ISSN: 1308-5727 | E-ISSN: 1308-5735
Volume : 16 Issue : 2 Year : 2024

Abstracting & Indexing
Turkish Society for Pediatric Endocrinology and Diabetes
Volume: 16  Issue: 2 - 2024

Pages I - IX

2.Extensive Literature Review of 46,XX Newborns with Congenital Adrenal Hyperplasia and Severe Genital Masculinization: Should They Be Assigned and Reared Male?
Tom Mazur, Jennifer O’Donnell, Peter A. Lee
doi: 10.4274/jcrpe.galenos.2023.2023-10-17  Pages 123 - 136
46,XX individuals born with severely masculinized genitals due to congenital adrenal hyperplasia (CAH) who have been assigned male at birth and reared male can successfully establish a male gender identity/role, find employment, marry, function sexually with a female partner, and develop positive mental health status. While there were a few individuals who reportedly did not fare well or who changed gender to female, the majority of those identifying as males appear to have an overall good quality of life. Parental/family support, along with the support of others, appears essential to a positive outcome as a male, or as a female. This paper suggests that serious consideration should be given to male gender assignment and rearing and, in certain situations, is justified. Disorders of sex differentiation teams should inform parents about the option for male assignment and rearing in 46,XX CAH infants with severe genital masculinization, which is a rare condition. To provide this option is concordant with the principles of ethics, transparency and with the Endocrine Society Guidelines and the American Academy of Pediatrics’ policy of fully informed consent.

3.Screening of Mutations in Maturity-onset Diabetes of the Young-related Genes and RFX6 in Children with Autoantibody-negative Type 1 Diabetes Mellitus
Enver Şimşek, Oğuz Çilingir, Tülay Şimşek, Sinem Kocagil, Ebru Erzurumluoğlu Gökalp, Meliha Demiral, Çiğdem Binay
doi: 10.4274/jcrpe.galenos.2023.2023-5-10  Pages 137 - 145
INTRODUCTION: Maturity-onset diabetes of the young (MODY) is the most common type of monogenic diabetes. To date, mutations have been identified in 14 different genes of patients with a clinical diagnosis of MODY. This study screened mutations in 14 MODY-related genes and the regulator factor X6 (RFX6) gene in children.
METHODS: The presence of clinical features of MODY and negative results for three autoantibody markers of type 1 diabetes mellitus (T1DM) in children and adolescents were used as inclusion criteria for genetic testing. The screening panel for next-generation sequencing included 14 MODY-related genes (GCK, HNF4A, HNF1A, HNF1B, PDX1, NEUROD1, KLF11, CEL, PAX4, INS, BLK, ABCC8, KCNJ11, and APPL1) and the RFX6 gene.
RESULTS: Twenty-four different variants in MODY-related genes were identified in 49 children diagnosed with autoantibody-negative T1DM. Twelve variants were classified as pathogenic/likely pathogenic (P/LP) while 12 were interpreted as variant of unknown significance. Nine of the P/LP variants were found in GCK, two in HNF1B, and one in ABCC8. Three variants were novel, and one was a de novo variant. All but one of the variants exhibited heterozygotic inheritance.
DISCUSSION AND CONCLUSION: The frequencies of the MODY subtypes differed from previous reports. Although GCK-MODY was the most frequent mutation in Turkish children, similar to previous studies, the second most prevalent MODY subtype was HNF1B-MODY. This study also established three additional novel mutations in different MODY genes.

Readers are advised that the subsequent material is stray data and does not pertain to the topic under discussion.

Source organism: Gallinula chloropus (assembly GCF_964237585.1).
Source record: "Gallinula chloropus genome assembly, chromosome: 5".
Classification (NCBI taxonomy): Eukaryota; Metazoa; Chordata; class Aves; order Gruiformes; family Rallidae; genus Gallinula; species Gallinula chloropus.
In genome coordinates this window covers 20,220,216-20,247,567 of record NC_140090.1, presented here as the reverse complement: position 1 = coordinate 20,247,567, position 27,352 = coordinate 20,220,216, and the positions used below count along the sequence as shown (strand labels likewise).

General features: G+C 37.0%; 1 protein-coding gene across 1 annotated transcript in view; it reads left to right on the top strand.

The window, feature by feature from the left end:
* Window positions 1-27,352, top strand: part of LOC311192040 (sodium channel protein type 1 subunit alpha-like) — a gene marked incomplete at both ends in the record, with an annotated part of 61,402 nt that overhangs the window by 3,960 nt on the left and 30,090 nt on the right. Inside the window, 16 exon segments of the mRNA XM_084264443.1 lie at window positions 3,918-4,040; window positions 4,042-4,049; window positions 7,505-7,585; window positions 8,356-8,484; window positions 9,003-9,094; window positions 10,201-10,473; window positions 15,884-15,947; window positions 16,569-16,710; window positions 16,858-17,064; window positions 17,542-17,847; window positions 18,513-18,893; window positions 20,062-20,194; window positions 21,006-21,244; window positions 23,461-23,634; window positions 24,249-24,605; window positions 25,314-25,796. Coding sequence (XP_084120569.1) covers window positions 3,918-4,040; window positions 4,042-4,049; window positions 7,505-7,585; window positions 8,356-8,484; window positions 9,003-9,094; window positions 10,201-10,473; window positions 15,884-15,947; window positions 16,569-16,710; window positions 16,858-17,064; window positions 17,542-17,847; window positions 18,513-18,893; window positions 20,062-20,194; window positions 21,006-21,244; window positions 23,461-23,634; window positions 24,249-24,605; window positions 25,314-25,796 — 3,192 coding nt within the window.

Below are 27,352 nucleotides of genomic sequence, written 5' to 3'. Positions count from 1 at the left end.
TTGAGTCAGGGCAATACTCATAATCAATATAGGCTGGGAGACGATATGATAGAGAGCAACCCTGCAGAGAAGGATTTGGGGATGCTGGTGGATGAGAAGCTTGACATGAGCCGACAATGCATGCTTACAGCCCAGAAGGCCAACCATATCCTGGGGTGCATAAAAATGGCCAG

4.Serum Ghrelin and Glucagon-like Peptide 1 Levels in Children with Prader-Willi and Bardet-Biedl Syndromes
Doğa Türkkahraman, Suat Tekin, Merve Güllü, Güzin Aykal
doi: 10.4274/jcrpe.galenos.2023.2023-7-7  Pages 146 - 150
INTRODUCTION: Prader-Willi syndrome (PWS) and Bardet-Biedl syndrome (BBS) are causes of pediatric syndromic obesity. We aimed to investigate a possible role for ghrelin and glucagon-like peptide-1 (GLP-1) in the pathophysiology of PWS and BBS.
METHODS: The study included 12 children with PWS, 12 children with BBS, 13 pediatric obese controls (OC) and 12 pediatric lean controls (LC). Fasting serum ghrelin and GLP-1 levels were measured by ELISA.
RESULTS: In the PWS group, no significant difference was detected for median ghrelin levels when compared with OC and LC, which were 0.96 (0.69-1.15), 0.92 (0.72-1.20) and 1.13 (0.84-1.29) ng/mL, respectively. Similarly, there was no difference in PWS median GLP-1 levels when compared with OC and LC; 1.86 (1.5-2.94), 2.24 (1.62-2.78) and 2.06 (1.8-3.41) ng/mL, respectively. In the BBS group, there was no difference in median ghrelin levels when compared with OC and LC; 1.05 (0.87-1.51), 0.92 (0.72-1.20) and 1.13 (0.84-1.29) ng/mL, respectively. Neither was there a significant difference in median GLP-1 levels; 2.46 (1.91-4.17), 2.24 (1.62-2.78) and 2.06 (1.8-3.41) ng/mL for BBS, OC and LC, respectively.
DISCUSSION AND CONCLUSION: There were no differences in median fasting ghrelin or GLP-1 levels when comparing patients with PWS and BBS with obese or lean peers. However, similar studies with larger series are needed.

5.Associations of Adipocyte-derived Versican and Macrophage-derived Biglycan with Body Adipose Tissue and Hepatosteatosis in Obese Children
Reyhan Deveci Sevim, Mustafa Gök, Özge Çevik, Ömer Erdoğan, Sebla Güneş, Tolga Ünüvar, Ahmet Anık
doi: 10.4274/jcrpe.galenos.2024.2023-9-18  Pages 151 - 159
INTRODUCTION: In animal models of obesity, adipocyte-derived versican, and macrophage-derived biglycan play a crucial role in mediating adipose tissue inflammation. The aim was to investigate levels of versican and biglycan in obese children and any potential association with body adipose tissue and hepatosteatosis.